Former fire boss fraudulently flogged himself a brigade vehicle, court told – Gloucestershire Live

A former chief fire officer fraudulently flogged himself a brigade vehicle at a knock-down price – so he could use it for his daughter’s wedding, a court heard.

Stewart Edgar, 53, is accused of acting as “auctioneer and bidder” when he sold the Land Rover Defender to a company he was connected to for £500 – £7,500 below the highest bid.

A court heard the ex-Gloucestershire Fire and Rescue Service boss later claimed he had not sold the vehicle at a normal auction over fears it might be used by terrorists.

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Today (October 12) Edgar went on trial at Birmingham Crown Court accused of fraud by abuse of position between April and May 2018.

Jurors were told Edgar arranged the fraudulent sale as he was interested in buying the vehicle himself and was overheard saying “I wouldn’t mind a punt on that”

So he asked a Scottish firm called Emergency One to lodge a £500 bid on his behalf – turning down a separate offer of more than £8,000, it is claimed.

He was later accused of his abusing his position before he resigned from his role in June 2018.

Prosecutor Robin Shellard said Edgar had won an auction in which he was “auctioneer and bidder” as he told jurors the case was about “fraud and abuse of power.”

He added: “This is not a complicated fraud. Gloucester Fire and Rescue have lots of vehicles and when they get to a certain age they need to be sold on.

“This was not done on the open market. This was done by a closed auction by GFRS.

“A limited number of companies are registered with GFRS as authorised bidders – so you and I couldn’t just bid unless we are registered.

“When a vehicle is about to be sold the companies are contacted by GFRS and invited to place bids by a certain date and time in sealed envelopes addressed to the Chief Fire Officer.

“At the appointed hour the Chief Fire Officer in his office opens the safe, removes the bids and selects the highest bid and awards the vehicles accordingly.

“This case concerns the sale of a Gloucester Fire and Rescue Service Land Rover Defender.

“This vehicle was in excellent condition with low mileage for its age but needed to be replaced.

“Mr Edgar was informed of the sale, and he was interested in buying the vehicle himself.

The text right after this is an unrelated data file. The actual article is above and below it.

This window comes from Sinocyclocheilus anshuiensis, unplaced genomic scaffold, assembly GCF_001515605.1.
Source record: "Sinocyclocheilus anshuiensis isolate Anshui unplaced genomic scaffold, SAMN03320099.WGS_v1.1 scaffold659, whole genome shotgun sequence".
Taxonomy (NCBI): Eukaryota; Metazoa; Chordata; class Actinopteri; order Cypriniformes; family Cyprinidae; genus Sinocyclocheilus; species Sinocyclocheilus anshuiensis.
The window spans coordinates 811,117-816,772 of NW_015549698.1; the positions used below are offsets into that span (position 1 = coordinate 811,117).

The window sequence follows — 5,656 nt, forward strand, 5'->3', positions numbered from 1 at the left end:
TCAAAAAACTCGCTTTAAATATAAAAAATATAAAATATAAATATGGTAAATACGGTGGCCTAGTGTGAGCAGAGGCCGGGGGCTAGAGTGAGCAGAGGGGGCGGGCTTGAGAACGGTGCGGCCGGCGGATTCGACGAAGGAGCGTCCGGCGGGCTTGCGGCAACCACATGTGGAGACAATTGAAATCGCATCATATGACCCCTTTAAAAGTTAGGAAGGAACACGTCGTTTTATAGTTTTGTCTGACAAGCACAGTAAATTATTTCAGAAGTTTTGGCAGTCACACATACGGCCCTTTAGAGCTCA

“He couldn’t bid himself of course for any number of reasons.

“He wasn’t a registered bidder, and it would be a clear conflict of interest as he was in charge of the bidding process.

“That wasn’t going to stop Mr Edgar. So, what to do? Get someone to bid for you but not tell anyone else.

“Mr Edgar was friendly with the Directors of a company called Emergency One who were authorised bidders and he asked them to bid on his behalf.

“So Mr Edgar won the auction in which he was the auctioneer and bidder and got the Land Rover for £500.

“£500 is a price considerably under any realistic value and not only that it wasn’t the only bid that had been received by GFRS.

“Another company had bid for £8,250 but their bid had been rejected by Mr Edgar as he claimed it had not been received within the allotted time period .

“So under the rules, he had to ignore it and the only option was to award the Land Rover to himself.”

Mr Shellard explained Dave Pike was the Area Manager and Head of Technical Services for the service at the time the alleged offence was carried out.

The Land Rover Defender was deemed surplus to requirements by Mr Pike and was put up for sale in April 2018.

Mr Shellard said Edgar was overheard saying “I wouldn’t mind a punt on that” and that he wanted a red Land Rover for his daughter’s wedding.

Mr Shellard added: “David Pike had authorised the disposal of the Land Rover at the beginning of March after a review he carried out the week before.

“About a week after this he spoke to Edgar in his office and Edgar informed him that he wanted a red Land Rover for his daughter’s wedding.

“The Land Rover had been recently serviced and had five new tyres and was very well looked after.

“Mark Skone a mechanic who used to work for Land Rover and now worked for GFRS described it as in ‘mint’ condition for its age.

“Stone stated that Edgar said to him when he was working near the vehicle, ‘I see that you’ve got the Defender that I’m buying’ and asking about its condition.”

The court heard Emergency One was awarded the Land Rover despite another firm called Terberg DTS entering a higher bid.

Mark Hawthorne, the leader of Gloucestershire County Council, received a complaint about the tendering process.

Council Chief Executive Pete Bungard then set up an investigation process and an internal audit before Edgar was voluntarily interviewed by police.

Mr Shellard added: “He answered ‘no comment’ to all questions put to him.

“He made a prepared statement denying any criminal conduct. He stated he had the Defender to be disposed of through the usual channels.

“He stated that it did not go through auction due to concerns about security and terrorism.

“He stated that he had discussed his desire to get a Land Rover for a restoration project.

“He asked if he could contact one of the approved purchasing companies to buy it and he could purchase it back.

“In essence, he said he had done nothing wrong.

“Mr Edgar was an experienced Fire Officer with command over all those in GFRS.

“When you sign up for a job such as Chief Fire Officer you have to abide by the Code of Conduct.

“In the Code of Conduct when dealing with tendering there must be accountability and openness. And guard against conflict of interest.

“Exactly as arose here, but a conflict of his own creation and for his own benefit.”

Edgar, of Carnoustie, Angus in Scotland, denies the charge.

The trial continues.

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